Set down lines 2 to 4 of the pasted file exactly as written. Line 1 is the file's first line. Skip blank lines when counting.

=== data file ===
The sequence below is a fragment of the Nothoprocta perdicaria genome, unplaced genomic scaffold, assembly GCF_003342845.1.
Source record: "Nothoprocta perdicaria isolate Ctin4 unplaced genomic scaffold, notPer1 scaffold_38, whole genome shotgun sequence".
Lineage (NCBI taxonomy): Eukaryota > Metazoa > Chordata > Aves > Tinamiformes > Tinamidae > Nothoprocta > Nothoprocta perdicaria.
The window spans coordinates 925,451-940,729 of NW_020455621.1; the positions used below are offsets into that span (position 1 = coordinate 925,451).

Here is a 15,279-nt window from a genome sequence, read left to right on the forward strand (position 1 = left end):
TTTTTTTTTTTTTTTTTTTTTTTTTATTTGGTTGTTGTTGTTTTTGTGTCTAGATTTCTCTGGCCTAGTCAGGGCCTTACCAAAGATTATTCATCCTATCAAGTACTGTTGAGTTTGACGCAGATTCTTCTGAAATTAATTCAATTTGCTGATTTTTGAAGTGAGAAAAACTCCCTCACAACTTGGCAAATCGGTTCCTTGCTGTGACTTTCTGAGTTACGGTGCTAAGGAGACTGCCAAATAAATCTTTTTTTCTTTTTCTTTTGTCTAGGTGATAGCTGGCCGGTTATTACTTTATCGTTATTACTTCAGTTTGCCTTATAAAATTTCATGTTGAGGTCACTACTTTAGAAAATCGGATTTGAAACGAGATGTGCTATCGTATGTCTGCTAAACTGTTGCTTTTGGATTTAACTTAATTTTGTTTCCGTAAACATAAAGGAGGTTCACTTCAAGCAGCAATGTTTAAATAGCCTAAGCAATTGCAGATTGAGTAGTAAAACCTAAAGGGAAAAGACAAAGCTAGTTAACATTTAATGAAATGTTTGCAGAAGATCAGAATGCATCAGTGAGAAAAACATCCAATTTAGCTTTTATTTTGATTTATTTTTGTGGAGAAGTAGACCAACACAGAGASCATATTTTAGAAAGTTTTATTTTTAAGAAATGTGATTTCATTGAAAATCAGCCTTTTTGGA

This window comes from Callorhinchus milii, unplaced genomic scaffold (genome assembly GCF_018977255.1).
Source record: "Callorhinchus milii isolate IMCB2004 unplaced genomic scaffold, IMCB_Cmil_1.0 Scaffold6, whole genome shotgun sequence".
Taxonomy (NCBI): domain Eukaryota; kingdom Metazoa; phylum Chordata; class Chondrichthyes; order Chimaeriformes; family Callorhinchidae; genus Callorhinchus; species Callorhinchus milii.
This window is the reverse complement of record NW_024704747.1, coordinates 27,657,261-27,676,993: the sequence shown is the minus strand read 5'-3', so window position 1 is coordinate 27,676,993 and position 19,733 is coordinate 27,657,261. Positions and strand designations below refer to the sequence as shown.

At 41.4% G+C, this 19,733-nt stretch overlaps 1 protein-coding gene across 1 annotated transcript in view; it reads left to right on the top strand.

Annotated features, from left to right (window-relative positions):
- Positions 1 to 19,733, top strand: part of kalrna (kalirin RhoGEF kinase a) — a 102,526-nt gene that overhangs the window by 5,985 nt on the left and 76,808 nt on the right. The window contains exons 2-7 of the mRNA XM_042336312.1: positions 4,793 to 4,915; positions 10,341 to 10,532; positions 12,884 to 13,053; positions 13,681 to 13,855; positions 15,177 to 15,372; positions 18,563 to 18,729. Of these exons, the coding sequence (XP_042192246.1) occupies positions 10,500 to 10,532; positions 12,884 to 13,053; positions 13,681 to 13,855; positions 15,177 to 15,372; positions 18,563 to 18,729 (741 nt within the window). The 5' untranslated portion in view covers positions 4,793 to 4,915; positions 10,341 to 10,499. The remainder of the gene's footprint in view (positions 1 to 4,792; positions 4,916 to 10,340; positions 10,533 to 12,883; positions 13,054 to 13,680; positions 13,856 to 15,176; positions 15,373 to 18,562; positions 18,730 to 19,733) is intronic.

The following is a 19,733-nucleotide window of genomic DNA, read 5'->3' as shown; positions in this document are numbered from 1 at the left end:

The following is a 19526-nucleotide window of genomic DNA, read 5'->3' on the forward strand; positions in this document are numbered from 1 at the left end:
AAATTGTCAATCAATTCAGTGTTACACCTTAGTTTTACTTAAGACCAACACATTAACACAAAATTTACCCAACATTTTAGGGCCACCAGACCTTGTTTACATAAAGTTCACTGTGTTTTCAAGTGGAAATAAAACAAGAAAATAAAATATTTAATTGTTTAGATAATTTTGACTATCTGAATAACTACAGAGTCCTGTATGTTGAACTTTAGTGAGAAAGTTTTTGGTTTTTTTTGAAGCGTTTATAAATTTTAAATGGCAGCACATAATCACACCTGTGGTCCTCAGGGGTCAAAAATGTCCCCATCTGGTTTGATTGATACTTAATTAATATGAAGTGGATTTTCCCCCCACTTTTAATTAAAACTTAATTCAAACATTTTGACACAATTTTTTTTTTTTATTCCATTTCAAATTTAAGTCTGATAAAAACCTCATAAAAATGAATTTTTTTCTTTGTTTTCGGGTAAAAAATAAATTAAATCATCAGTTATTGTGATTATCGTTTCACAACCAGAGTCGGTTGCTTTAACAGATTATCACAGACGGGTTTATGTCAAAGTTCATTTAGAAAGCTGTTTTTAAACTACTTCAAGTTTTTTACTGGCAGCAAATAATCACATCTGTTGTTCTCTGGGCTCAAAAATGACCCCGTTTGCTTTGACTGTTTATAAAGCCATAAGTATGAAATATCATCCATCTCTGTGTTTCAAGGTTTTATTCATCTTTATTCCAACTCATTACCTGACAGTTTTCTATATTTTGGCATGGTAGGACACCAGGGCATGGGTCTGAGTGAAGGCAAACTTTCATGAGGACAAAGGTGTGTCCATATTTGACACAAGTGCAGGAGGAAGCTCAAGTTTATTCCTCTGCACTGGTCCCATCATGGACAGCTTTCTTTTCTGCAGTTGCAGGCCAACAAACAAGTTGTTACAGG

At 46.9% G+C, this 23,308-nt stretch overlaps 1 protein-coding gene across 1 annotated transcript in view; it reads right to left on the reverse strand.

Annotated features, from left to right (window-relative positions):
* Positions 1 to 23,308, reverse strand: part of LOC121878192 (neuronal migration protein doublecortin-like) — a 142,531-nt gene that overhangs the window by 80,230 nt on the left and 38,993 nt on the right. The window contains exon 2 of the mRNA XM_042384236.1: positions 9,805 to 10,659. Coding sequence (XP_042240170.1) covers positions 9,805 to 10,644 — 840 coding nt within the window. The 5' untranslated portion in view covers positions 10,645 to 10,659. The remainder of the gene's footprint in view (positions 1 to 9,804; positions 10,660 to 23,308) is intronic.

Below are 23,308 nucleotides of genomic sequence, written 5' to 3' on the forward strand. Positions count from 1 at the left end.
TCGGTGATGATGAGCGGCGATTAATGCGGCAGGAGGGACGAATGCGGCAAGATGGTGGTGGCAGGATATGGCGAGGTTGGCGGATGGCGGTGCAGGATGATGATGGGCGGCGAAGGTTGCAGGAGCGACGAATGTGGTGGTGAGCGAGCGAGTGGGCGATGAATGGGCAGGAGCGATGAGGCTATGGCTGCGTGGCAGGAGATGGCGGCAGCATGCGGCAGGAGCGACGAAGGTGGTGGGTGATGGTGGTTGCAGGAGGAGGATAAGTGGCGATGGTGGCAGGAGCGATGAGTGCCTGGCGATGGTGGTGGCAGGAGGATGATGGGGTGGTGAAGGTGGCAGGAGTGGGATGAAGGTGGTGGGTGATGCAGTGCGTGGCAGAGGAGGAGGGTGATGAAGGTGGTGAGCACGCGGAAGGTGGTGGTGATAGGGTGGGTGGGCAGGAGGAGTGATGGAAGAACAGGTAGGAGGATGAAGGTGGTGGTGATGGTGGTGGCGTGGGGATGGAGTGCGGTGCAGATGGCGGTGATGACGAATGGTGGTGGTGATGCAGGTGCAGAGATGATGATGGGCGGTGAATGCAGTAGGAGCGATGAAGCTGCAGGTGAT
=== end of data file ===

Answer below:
Source record: "Nothoprocta perdicaria isolate Ctin4 unplaced genomic scaffold, notPer1 scaffold_38, whole genome shotgun sequence".
Lineage (NCBI taxonomy): Eukaryota > Metazoa > Chordata > Aves > Tinamiformes > Tinamidae > Nothoprocta > Nothoprocta perdicaria.
The window spans coordinates 925,451-940,729 of NW_020455621.1; the positions used below are offsets into that span (position 1 = coordinate 925,451).